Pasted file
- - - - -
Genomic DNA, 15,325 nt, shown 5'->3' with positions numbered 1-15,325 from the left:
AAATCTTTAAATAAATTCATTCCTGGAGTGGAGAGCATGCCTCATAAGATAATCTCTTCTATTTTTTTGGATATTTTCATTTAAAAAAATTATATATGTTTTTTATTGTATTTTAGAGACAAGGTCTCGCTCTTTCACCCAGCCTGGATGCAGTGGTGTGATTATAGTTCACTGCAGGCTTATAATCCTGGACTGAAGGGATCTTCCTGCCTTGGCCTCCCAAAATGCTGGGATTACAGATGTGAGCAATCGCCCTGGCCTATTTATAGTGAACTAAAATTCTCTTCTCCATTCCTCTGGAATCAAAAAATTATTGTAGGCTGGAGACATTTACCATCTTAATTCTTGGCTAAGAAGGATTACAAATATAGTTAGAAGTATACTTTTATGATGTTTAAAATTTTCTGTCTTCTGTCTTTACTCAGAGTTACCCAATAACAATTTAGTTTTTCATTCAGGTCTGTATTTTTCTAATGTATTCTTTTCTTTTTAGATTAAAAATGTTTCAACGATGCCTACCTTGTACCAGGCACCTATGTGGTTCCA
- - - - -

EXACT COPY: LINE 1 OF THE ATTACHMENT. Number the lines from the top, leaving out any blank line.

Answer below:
Genomic DNA, 15,325 nt, shown 5'->3' with positions numbered 1-15,325 from the left: